Habib is South African of Indian descent, which he believes makes him the ‘exception’ arguing that his use of the term should be acceptable because he fought against aparthied and believes this affords him a degree of immunity.  Of course, Habib’s personal origins do nothing to change the history of the term, created and used by colonial masters to subordinate Black people. Habib did apologise once he realised the offence caused in the online meeting but followed that with a 17-tweet thread defending his use of the term in an attempt to justify himself and avoid ‘misinterpretation’, explaining that “the context matters”. Students fired back with responses and criticism of his defence which spread rapidly on social media. 

Following this incident, the same evening the SOAS Student Union Dead Philosophers Society released a statement, calling what happened in the meeting “unacceptable”.The Student Union stated that SOAS must address “institutional racism” as this is not the first time that racist language has been used by staff at SOAS and demanded Habib’s resignation, launching the hashtag #FireHabib. The Art & the African Mind group also released a statement:  “infuriatingly insulting and hurtful, we do not care for or want an apology, we are calling for Adam Habib’s dismissal in 31 days”.  

South Africa’s left wing political party Economic Freedom Fighters then went on to say that Habib’s attempt to ‘normalise’ the N-word by saying ‘where he is from’ people use it every day is, “a blatant and filthy lie”. Meanwhile Helen Zille weighed in supporting Habib using the N-word, commenting that this is a “textbook study of cancel culture”. Habib also claimed that the online footage of the offensive meeting had been cropped so as to misinterpret his comments, going on to say, “the question is that after this apology, some are still politicizing the issue. What is their agenda…?” which others read as an effort in self-victimisation.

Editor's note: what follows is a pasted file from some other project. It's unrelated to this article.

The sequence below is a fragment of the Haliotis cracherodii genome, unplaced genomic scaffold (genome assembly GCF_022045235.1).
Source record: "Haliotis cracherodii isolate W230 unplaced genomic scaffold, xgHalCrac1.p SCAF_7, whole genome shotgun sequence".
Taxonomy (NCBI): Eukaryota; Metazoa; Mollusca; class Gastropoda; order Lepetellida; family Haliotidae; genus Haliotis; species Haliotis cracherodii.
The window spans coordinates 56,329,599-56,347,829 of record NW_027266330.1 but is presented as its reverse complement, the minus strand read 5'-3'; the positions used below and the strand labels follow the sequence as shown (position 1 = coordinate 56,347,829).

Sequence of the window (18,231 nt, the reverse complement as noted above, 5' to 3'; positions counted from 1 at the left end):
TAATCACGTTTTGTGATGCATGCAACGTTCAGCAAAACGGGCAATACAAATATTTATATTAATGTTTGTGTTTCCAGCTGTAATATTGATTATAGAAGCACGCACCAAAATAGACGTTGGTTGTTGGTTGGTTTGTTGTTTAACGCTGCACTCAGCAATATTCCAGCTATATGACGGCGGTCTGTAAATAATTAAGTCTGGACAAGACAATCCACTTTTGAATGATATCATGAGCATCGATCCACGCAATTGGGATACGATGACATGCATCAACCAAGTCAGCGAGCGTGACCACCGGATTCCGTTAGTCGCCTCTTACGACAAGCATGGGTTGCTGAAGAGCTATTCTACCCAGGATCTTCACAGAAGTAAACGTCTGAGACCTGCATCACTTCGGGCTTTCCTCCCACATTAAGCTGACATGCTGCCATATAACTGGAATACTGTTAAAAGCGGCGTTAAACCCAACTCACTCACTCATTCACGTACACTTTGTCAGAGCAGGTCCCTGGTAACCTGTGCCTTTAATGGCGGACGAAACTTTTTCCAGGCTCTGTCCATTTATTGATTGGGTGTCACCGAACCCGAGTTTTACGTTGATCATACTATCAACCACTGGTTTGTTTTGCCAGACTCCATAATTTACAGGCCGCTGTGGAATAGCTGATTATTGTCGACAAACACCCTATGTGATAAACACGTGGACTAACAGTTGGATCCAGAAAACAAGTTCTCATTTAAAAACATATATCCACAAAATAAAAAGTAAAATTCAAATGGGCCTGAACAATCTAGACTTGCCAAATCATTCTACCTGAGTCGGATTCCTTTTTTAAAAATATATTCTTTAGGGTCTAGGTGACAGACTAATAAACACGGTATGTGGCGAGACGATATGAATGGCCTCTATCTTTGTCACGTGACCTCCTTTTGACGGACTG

On reflection with friends and colleagues, it seems clear that the racial and historical implications of the N-word make it racist no matter its ‘context’. Of course, Habib can’t exactly be accused of ‘ignorance’; after all, how can an educated Professor, Director of one of the most prestigious Universities with one of the most diverse campuses, be unaware of the word’s history and weight? More shocking was the timing of Habib’s use and defence of the word in light of the Black Lives Matter movement. 

Now it should be made clear that I, being of Bangladeshi descent, am hardly the appropriate candidate to opine on the use and history of that particular term. Still, it remains the case that the use, interpretation and intentions of the term have seen enormous change over the course of history. It would be short-sighted to ignore the possibility that this variation also applies geographically so that how the term is used and what it is understood to mean may vary from one nation to another (to say nothing of the particular racial history of South Africa). Nevertheless, it doesn’t seem too much to ask that Professors have a means of discussing these issues at their disposal that will not offend, insult or harm their students regardless of ‘contextual ambiguities’, even if only to avoid the accusation of ‘closet racism’. Although SOAS has now reacted to the incident, with Habib stepping aside pending further investigations on this matter, the bigger question now is, how will SOAS respond to show that it can satisfactorily navigate this issue and support the Black community and students at SOAS?